This method really works (for a while). Toss the books, the counselling, the wallowing, just "STOP IT!" After decades of fruitless and carbless struggles, I now know that dieting doesn't work. The times I have girdled up my loins and regimented my intake have always been followed by exhilerating, joyous consumptive celebrations. Follow The Tao. Be with what is. Go with the flow. Wu-Wei Wu 无为. I find that since I started blogging, I don't feel like eating as much. I know it's narcissistic, but in a good way. I am exploring parts of me that I barely admitted existed and the need to distract myself with food (or drama) has lessened. Of course, now my addiction is blogging. (look for next post: blogging about bloggers who blog about blogging)

Sunday, November 15, 2009

Complex Love

I begin the one-mile walk to Mom's house to check on her. I love this walk, but I don't enjoy seeing her diminish daily. She is not going gently into that good night and neither am I. When people ask how she is doing, she says, "I'm still kicking, just not quite as high."

I notice the beauty of everything so much more now through the awareness of Mother's frailty. That's one of the reasons I take my digital camera everywhere I go. I see this tree and it reminds me of Mom. The coldness, the green bark hanging on to summer. It is wrenching to be in this stage of life and death with Mother, but there is also a certain beauty to it.

When I get to her house, she tells me she can't figure out how to turn off the gas stove so I do it for her and add another worry to my list.  She has also forgotten to take 3 of the compartments of pills I have set out and labeled for her.

Mother has always eaten very sensibly and been very health-conscious. Now, at 95, she wonders why she was so careful. Her husband and all of her close friends are gone.  The image I have of my mother in my mind's eye will always look something like this picture. I will always remember her sense of humor and the sweet torture of listening to her laugh with Dad while my sisters and I tried to get to sleep. She has always had cute little sayings that are so unique like, "Why don't we whistle and start over? " or "Clean is a good color," and this phrase that she can say incredibly fast, "You dirty rotten, turkey-trottin', fly-blowed, maggot-eatin', hammered-down, sawed-off piece of sewer pipe and California peanut!"

I want to firm up some of her history before she gets more forgetful so I ask her about her grandmother and why she was called, "Mungie." She explains that Enid, the oldest grandchild came up with this pronunciation of Grandma. She remembers that the family made fun of how Mungie said that food was "good tasted," and no one could talk her out of it.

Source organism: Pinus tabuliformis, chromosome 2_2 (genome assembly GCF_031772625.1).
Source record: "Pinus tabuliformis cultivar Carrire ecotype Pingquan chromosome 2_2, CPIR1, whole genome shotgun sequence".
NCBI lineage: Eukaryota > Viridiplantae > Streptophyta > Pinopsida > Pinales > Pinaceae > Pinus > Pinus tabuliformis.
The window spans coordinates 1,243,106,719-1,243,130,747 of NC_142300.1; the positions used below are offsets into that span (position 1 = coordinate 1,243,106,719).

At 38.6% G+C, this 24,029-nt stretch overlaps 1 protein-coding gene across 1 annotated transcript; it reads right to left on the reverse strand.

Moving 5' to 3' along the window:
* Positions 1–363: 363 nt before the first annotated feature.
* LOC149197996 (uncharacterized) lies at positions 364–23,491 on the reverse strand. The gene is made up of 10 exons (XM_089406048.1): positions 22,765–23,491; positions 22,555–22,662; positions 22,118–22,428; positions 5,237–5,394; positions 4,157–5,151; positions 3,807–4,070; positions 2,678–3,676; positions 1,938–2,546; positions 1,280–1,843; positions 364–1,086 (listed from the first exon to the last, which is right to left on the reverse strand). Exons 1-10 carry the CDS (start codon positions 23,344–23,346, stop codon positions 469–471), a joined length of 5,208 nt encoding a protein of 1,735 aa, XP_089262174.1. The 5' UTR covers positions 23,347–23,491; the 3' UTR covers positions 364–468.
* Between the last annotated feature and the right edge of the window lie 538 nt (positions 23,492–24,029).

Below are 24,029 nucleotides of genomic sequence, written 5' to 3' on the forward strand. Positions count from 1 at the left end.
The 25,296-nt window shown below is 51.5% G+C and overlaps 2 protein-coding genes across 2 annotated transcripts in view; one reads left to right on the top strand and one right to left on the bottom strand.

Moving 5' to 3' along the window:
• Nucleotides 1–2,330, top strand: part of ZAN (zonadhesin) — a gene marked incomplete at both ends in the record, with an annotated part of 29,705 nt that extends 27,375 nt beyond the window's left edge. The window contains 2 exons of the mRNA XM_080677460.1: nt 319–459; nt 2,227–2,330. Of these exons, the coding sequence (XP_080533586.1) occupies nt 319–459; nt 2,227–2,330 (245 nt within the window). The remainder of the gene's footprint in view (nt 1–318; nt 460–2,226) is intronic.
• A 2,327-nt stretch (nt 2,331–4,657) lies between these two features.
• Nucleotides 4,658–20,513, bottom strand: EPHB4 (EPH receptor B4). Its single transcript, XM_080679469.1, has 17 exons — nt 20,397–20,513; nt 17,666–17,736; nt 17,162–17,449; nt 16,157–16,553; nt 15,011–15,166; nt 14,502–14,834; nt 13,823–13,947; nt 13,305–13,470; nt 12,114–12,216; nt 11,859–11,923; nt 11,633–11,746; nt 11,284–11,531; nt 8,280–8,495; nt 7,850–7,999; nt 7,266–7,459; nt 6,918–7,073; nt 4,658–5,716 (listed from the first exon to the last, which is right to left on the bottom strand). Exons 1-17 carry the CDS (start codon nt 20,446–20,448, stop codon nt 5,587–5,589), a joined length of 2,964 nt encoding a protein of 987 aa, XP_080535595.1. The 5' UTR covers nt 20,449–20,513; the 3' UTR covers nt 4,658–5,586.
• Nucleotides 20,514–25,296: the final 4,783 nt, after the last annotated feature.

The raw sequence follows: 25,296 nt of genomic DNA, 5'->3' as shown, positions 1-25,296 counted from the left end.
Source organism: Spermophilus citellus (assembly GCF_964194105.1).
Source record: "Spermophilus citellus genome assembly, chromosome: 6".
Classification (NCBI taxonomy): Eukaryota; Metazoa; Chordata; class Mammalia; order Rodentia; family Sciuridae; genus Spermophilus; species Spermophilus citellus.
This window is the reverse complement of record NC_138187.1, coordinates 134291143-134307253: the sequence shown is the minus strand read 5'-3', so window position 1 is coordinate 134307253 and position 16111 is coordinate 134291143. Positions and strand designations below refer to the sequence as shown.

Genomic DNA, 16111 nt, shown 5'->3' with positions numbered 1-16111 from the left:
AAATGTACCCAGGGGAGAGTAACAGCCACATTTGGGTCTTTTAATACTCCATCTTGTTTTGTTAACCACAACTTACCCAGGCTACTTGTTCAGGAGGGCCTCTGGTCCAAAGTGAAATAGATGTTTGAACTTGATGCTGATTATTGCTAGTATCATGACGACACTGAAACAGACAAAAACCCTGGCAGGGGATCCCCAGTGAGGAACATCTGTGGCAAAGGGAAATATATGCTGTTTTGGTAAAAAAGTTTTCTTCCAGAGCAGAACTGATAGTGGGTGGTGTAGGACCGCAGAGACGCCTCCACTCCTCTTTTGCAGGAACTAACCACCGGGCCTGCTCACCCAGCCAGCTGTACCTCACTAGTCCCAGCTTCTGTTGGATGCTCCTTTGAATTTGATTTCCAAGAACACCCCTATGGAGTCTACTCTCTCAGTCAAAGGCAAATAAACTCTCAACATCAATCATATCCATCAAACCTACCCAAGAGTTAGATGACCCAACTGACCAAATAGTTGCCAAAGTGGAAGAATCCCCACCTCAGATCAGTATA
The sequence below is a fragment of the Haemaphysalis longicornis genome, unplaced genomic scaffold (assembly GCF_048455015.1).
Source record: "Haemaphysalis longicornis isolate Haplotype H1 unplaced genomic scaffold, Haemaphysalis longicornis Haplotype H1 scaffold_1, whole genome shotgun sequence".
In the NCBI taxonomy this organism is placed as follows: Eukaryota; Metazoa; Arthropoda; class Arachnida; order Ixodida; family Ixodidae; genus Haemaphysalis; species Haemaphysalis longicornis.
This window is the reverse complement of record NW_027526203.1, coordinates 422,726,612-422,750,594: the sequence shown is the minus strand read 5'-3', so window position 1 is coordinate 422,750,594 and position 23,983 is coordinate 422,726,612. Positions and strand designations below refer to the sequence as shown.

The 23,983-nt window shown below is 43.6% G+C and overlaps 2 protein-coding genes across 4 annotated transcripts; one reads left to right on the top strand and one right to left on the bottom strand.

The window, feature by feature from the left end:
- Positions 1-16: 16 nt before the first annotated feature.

Mungie was a very strong woman who crossed the plains with her parents. Mom said Mungie had a way about her that made her, as a little girl want to open up to her more than her own Mother. Mungie took turns staying with different members of the family after her husband shot himself because he couldn't bear the pain of his stomach cancer. Mother was about 18 when this happened and her mother , who we called Nama, told her of the painful ambulance ride she took with her father (Mungie's husband).  As he was dying, he whispered to her, "I want you to know that I love you all, " and then he died. (below, Nama,as young woman and with first great-grand-child)                                                                                        

 All Souls
Did someone say that there would be an end,
An end, Oh, an end, to love and mourning?
Such voices speak when sleep and waking blend,
The cold bleak voices of the early morning
When all the birds are dumb in dark November -
Remember and forget, forget, remember.
After the false night, warm true voices, wake!
Voice of the dead that touches the cold living,
Through the pale sunlight once more gravely speak.
Tell me again, while the last leaves are falling.
"Dear child, what has been once so interwoven
Cannot be raveled, nor the gift ungiven."
Now the dead move through all of us still glowing,
Mother and child, lover and lover mated,
Are wound and bound together and enflowing.
What has been plaited cannot be unplaited -
Only the strands grow richer with each loss
And memory makes kings and queens of us.
Dark into light, light into darkness, spin.
When all the birds have flown to some real haven,
We who find shelter in the warmth within,
Listen, and feel new-cherished, new-forgiven,
As the lost human voices speak through us and blend
Our complex love, our mourning without end.
May Sarton

Saturday, November 14, 2009

Wednesday, November 11, 2009


I taste my eyes drinking
the specter